We round up the review’s for Matthew Bourne’s latest show, opening at Sadler’s Wells before embarking on a UK tour.

(c)Johan Persson

The Guardian: **** “The show’s success owes much to the atmosphere created by Bourne’s collaborators: Paul Groothuis’s sound design, the birdsong and footsteps and car engines that make the city hum even in the early hours; and Lez Brotherston’s designs, cleverly shifting to indicate a warren of Soho streets, just a red roof and a receiver to represent a telephone box; all enhanced by Paule Constable’s lighting.”

Evening Standard: **** “Not every story develops as expected, and the dance is deft and busy, squirming with detail – a coat shrugged off a shoulder, one hand reaching sneakily for another. His characters may be falling apart, but Bourne’s storytelling is secure and richly captivating.”

iNews: ***** “The Midnight Bell tells the stories of everything from drunken fumbles to true romances, the solo drinkers and the late-night thinkers. And it does so with absolute tenderness. Intoxicating.” 

Culture Whisper: **** “With touches of mischievous humour lifting the gloom, The Midnight Bell is Matthew Bourne’s best work in a while. If anything, some of the pacing in Act I is slightly off, with slow stretches where the action sags just a little; but Act II simply could not be improved.”

WhatsOnStage: *** “Lighting designer Paule Constable creates an atmospheric backdrop for Bourne’s vivid choreography, summoning the warmth and intensity of a pub or club followed by the cold anonymity of London streets. Set and costume designer Lez Brotherston does a lot with a little – ordinary pub chairs and tables are shifted around the place, dingy window frames hang in mid-air – suggesting locations without overegging them.”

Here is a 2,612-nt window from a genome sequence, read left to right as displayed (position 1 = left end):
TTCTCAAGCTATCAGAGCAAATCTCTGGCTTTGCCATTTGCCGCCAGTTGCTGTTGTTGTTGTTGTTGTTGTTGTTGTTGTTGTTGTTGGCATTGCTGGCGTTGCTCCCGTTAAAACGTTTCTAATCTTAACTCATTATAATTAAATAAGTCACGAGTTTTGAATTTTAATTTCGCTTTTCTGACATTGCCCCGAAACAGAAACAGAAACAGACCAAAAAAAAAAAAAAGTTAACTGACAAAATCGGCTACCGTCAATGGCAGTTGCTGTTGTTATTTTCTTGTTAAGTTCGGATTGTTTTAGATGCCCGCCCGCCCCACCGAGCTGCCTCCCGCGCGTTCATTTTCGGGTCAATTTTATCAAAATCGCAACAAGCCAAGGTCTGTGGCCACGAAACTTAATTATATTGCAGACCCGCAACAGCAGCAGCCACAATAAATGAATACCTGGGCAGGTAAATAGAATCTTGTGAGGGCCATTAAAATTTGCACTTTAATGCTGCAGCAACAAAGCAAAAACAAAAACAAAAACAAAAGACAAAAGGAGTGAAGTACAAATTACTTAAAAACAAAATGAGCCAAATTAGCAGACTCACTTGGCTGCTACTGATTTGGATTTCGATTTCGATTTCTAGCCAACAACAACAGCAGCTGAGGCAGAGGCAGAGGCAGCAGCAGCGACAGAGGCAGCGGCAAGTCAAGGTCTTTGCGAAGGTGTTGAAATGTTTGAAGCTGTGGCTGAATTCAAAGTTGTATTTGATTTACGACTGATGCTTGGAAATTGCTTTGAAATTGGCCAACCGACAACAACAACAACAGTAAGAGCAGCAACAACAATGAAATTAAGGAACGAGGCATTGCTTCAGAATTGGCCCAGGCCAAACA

The Independent: **** “The Midnight Bell is all Bourne, drawing on Hamilton but developing his own story – his first since the wonderful Play Without Words in 2002. Once again, it shows his gift for the drama of everyday gesture, revealing hope and repression through the way his characters move.”

The Arts Desk: ***** “With a cast of 12, this is small-scale compared with hits such as The Red Shoes and Swan Lake, but it’s far from small in ambition. After two hours in the theatre, you are hard pressed to identify a story, and yet those two hours of wordless dance-theatre are as affecting as anything Bourne has produced in his long career.”

The Reviews Hub: **** “The problem with this kind of latticed narrative is that there’s quite a lot of story to tell. Bourne’s usually striking and slightly flashy choreography is largely replaced with elegant, long-limbed miming. No doubt the steps are deceptively simple, but who wants simple. There are no big numbers really. The closest we get is a dance hall sequence, but the couples aren’t synchronised as each is confined to their own world of two.”

The Stage: **** “Multiple storylines intertwine in Matthew Bourne’s atmospheric evocation of 1930s London.”

British Theatre Guide: “Bourne is known for tinkering with his productions—and The Midnight Bell still has an embryonic quality to it. But all his signifiers are nicely in place. A natural storyteller with a love of musicals and cinema, Bourne brings his familiar signature tropes to this new production, which has toured the provinces before, and will do so after its brief London sojourn, till 27 November. Bourne’s huge fan base will see it run and run.”

The Times: *** “Matthew Bourne’s new piece, subtitled Intoxicated Tales from Darkest Soho, works best if you don’t worry too much about who each character is.”

The Midnight Bell continues to play at Sadler’s Wells until the 9th October before embarking on a UK tour until the 27th November. To find out more visit: https://new-adventures.net/the-midnight-bell#overview